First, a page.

“Why on Earth would you want to make a Paleo King Cake?”

It has come to my attention that A) to some folks anything deviating from the traditional sugary, yeasty and possibly filled with fruity goodness cake is blasphemous in South Louisiana and, B) if it is not reflective of something sugary, yeasty and filled with syrupy fruit, then it should not be called a King Cake. Well, my friends, I have tasted many of a traditional King Cake along the I-10 corridor in my lifetime and I’m here to tell you none of them are exactly the same in composition or flavor profiles — therefore, just because this version does not contain a wheat-based flour or yeast doesn’t mean it’s not Carnival-worthy.

The cake is a symbol to mark the end of Christmas and the visit of the three kings to the Christ Child on Twelfth Night until the end of the season being Mardi Gras — you know, Fat Tuesday, the day before the beginning of Lent. And the style of cake ranges from the traditional New Orleans way of twisted cinnamon-sugar flavored dough topped with icing and purple, green and gold sugar, to the French influenced galette des rois consisting of flaky puff pastry layers with a dense center of almond filling. No matter your preference, the cake is meant as a tribute to the Mardi Gras season and meant to be shared with friends in celebration.

kingcakes

You see? No two are the same, yet all are called a King Cake — everyone has a preference of taste.

Unfortunately for some, the beloved sweet treat leaves lasting undesirable effects like headaches and stomach discomfort — this is the life of those living with gluten intolerances or for those who have chosen to avoid grains and processed sugars. I do not have a gluten intolerance, but I choose to stay away from grains and follow a mostly Paleo lifestyle — in a nutshell, I mostly eat veggies, fruits and meats and avoid processed foods. Of course, as a food writer, I make concessions but you’ll rarely find me eating pasta alfredo or a burger with a bun. But dessert, oh you are my weakness. I’d say I try to follow the 80/20 rule: 80 percent of the time I eat Paleo and 20 percent of the time I don’t. And yes, I will eat a slice or two of traditional King Cake this Mardi Gras season.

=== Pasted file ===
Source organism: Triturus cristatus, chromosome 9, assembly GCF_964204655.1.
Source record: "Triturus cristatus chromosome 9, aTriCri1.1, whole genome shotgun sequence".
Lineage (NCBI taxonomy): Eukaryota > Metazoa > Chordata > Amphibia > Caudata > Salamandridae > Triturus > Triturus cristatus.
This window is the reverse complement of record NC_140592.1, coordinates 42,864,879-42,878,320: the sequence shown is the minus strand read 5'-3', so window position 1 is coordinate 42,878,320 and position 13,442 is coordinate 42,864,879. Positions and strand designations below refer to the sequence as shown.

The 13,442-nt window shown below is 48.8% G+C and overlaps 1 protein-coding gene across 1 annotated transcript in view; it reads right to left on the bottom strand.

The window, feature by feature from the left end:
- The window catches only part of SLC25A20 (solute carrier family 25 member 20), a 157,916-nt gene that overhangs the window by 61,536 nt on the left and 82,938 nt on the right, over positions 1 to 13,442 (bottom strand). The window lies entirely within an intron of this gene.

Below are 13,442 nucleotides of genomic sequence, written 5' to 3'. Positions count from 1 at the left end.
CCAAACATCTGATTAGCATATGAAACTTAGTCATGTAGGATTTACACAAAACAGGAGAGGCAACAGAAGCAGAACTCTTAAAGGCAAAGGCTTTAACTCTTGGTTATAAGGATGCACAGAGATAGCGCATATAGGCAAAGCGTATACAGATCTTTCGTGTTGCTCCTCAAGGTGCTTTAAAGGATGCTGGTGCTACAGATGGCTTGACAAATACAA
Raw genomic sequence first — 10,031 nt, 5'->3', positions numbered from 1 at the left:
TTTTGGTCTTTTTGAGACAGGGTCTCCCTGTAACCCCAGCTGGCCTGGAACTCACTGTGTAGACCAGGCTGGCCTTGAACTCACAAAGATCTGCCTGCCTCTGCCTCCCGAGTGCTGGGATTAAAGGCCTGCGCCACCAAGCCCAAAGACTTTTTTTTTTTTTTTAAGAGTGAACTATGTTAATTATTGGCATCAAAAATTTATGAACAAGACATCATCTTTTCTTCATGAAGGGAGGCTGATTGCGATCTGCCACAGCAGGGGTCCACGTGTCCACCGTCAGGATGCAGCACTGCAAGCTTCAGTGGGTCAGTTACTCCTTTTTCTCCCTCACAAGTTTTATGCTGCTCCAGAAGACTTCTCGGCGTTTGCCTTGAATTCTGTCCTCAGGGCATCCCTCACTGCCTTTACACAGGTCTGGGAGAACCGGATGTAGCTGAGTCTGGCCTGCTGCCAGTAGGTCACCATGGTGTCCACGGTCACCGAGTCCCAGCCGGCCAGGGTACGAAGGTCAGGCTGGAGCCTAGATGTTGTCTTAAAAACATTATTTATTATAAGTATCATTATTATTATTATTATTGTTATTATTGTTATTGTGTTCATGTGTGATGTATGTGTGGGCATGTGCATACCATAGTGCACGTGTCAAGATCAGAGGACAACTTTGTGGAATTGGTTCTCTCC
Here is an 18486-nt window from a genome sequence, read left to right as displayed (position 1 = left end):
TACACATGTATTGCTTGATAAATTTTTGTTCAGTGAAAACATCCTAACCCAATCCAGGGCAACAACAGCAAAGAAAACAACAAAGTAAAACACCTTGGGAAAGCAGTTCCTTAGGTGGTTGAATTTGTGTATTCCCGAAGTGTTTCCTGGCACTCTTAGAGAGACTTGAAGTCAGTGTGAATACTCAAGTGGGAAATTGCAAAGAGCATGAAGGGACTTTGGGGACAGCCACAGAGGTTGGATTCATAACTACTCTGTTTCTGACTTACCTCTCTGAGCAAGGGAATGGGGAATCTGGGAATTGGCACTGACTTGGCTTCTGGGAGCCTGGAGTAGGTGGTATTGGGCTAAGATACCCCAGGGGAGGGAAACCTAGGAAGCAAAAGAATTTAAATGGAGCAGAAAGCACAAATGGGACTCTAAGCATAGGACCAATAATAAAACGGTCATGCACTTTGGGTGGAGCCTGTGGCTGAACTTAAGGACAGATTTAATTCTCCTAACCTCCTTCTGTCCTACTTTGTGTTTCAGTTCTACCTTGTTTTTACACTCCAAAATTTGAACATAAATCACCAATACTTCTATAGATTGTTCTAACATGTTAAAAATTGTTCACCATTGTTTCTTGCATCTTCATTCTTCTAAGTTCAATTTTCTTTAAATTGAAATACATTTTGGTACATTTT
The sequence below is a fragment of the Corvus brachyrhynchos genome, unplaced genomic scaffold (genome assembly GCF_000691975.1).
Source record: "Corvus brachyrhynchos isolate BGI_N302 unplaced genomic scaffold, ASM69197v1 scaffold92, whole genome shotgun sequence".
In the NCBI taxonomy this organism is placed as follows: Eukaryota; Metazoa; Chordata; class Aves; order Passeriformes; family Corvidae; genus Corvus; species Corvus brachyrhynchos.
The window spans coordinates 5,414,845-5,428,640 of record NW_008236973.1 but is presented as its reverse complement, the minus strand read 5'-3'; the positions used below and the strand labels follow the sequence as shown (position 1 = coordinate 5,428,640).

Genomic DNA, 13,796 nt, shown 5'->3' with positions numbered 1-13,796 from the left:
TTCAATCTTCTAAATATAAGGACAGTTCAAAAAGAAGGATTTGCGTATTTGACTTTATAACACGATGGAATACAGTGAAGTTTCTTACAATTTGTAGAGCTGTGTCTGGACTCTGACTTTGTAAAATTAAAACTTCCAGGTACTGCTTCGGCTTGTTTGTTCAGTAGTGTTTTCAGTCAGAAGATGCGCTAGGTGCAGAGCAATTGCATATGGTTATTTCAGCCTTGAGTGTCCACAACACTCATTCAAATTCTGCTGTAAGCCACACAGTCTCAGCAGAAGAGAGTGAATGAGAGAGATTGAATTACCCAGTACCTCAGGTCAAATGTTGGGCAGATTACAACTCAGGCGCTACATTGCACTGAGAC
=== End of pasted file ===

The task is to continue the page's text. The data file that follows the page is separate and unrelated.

This recipe is what happens when you take a Paleo cinnamon roll recipe and mix it with a dash of New Orleans family roots — it’s surprisingly tasty and won’t leave you with the self inflicted sugar coma feeling. Of course, it’s still a treat so even though I’ve made it fit into the mold of a gluten-free and Paleo lifestyle, it still doesn’t replace the need for healthy foods in my life.

So, to answer that question of why would I do this? Well, as I mentioned earlier, part of the tradition of the King Cake is to share with friends in celebration — I made this recipe to share with two co-workers with gluten issues and we are enjoying the Carnival season over a slice and cup of tea as we speak.

paleokingcake

Photo via Instagram

My solution to a King Cake for those following a gluten-free or Paleo lifestyle.

Paleo King Cake

Dough:
1/2 c. coconut flour
1/2 c. almond flour
2 tsp baking powder
1/2 tsp salt
8 Tbs almond milk
2 whole eggs plus 2 egg whites
2 Tbs maple syrup

Filling:
4 Tbs almond butter
4 Tbs pure maple syrup
2 Tbs ground cinnamon

Glaze:
Add 2 Tbs almond milk to remaining filling and drizzle on top of cake immediately after removing from oven. You can add extra almond butter to thicken glaze as needed. Sprinkle colored purple, green and gold coconut sugar on top of glazed cake.

Preheat oven to 350 degrees.
In a stand mixer, combine wet ingredients and mix until blended then sift dry ingredients into wet. Mix until well blended. Dust hands and parchment paper with coconut flour to prevent sticking and place dough onto paper and roll with coconut flour dusted rolling pin.
Roll dough into a rectangle and brush filling ingredients evenly over the dough. Gently, fold dough in half and cut into three even pieces and braid into a twist (Note: the dough is very delicate and may be difficult to braid. If so, improvise and piece together however possible.) Shape dough into a ring shape on a parchment paper lined baking sheet. Bake for 25-35 minutes. Remove from oven and top with glaze and colored sugar.

Slice, serve and enjoy.

Lifestyle Writer Kari Walker has a 2-year-old daughter, Stella. When she’s not photographing her food or twerking, she loves CrossFit, running, travel and hashtags.

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